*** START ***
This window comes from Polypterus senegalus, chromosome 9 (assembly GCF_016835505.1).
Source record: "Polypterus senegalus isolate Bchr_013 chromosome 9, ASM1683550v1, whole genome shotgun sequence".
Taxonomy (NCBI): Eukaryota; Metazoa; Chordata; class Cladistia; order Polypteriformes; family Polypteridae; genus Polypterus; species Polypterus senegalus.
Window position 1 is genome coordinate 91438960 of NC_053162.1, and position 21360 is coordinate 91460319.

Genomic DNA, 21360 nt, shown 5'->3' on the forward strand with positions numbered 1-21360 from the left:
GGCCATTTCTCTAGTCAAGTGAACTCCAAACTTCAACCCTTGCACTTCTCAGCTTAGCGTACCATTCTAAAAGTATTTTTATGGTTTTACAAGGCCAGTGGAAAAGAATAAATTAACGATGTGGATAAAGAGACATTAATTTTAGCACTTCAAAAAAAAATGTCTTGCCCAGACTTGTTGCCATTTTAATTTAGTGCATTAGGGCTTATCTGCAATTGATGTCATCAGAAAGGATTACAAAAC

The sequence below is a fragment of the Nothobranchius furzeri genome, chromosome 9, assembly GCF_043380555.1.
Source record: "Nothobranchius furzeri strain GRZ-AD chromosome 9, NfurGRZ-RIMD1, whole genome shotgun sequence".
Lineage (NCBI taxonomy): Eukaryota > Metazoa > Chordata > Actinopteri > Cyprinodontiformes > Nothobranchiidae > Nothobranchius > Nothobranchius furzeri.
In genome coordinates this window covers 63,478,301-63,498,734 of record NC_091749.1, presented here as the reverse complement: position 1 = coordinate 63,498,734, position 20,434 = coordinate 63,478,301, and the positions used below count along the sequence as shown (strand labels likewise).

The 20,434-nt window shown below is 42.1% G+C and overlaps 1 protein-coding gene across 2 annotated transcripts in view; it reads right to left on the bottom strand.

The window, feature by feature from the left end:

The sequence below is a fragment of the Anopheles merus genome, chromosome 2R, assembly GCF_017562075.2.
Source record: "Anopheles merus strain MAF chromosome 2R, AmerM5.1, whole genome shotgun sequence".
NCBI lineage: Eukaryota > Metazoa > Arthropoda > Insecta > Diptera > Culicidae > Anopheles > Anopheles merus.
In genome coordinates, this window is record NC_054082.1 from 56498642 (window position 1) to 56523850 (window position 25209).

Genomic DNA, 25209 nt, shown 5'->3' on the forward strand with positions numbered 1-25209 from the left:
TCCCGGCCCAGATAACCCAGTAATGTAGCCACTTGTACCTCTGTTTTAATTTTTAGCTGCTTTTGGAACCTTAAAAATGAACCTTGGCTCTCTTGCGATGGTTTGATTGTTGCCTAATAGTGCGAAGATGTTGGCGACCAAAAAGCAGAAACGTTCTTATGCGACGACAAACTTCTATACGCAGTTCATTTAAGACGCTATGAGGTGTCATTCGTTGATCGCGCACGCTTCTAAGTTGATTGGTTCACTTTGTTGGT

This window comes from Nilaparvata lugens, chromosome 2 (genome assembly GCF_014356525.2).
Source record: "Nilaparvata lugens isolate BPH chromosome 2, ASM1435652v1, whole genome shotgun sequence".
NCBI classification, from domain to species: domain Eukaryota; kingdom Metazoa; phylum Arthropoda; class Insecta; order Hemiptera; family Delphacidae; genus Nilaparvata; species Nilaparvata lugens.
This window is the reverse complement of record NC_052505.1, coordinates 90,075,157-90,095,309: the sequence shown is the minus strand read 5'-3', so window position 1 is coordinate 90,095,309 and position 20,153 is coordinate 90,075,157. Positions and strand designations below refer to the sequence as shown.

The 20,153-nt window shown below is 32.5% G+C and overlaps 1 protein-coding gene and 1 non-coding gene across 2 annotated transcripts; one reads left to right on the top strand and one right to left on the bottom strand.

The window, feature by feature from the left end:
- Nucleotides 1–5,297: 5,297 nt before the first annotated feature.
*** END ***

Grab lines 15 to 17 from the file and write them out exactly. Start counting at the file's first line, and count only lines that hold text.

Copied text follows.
NCBI lineage: Eukaryota > Metazoa > Arthropoda > Insecta > Diptera > Culicidae > Anopheles > Anopheles merus.
In genome coordinates, this window is record NC_054082.1 from 56498642 (window position 1) to 56523850 (window position 25209).

Genomic DNA, 25209 nt, shown 5'->3' on the forward strand with positions numbered 1-25209 from the left: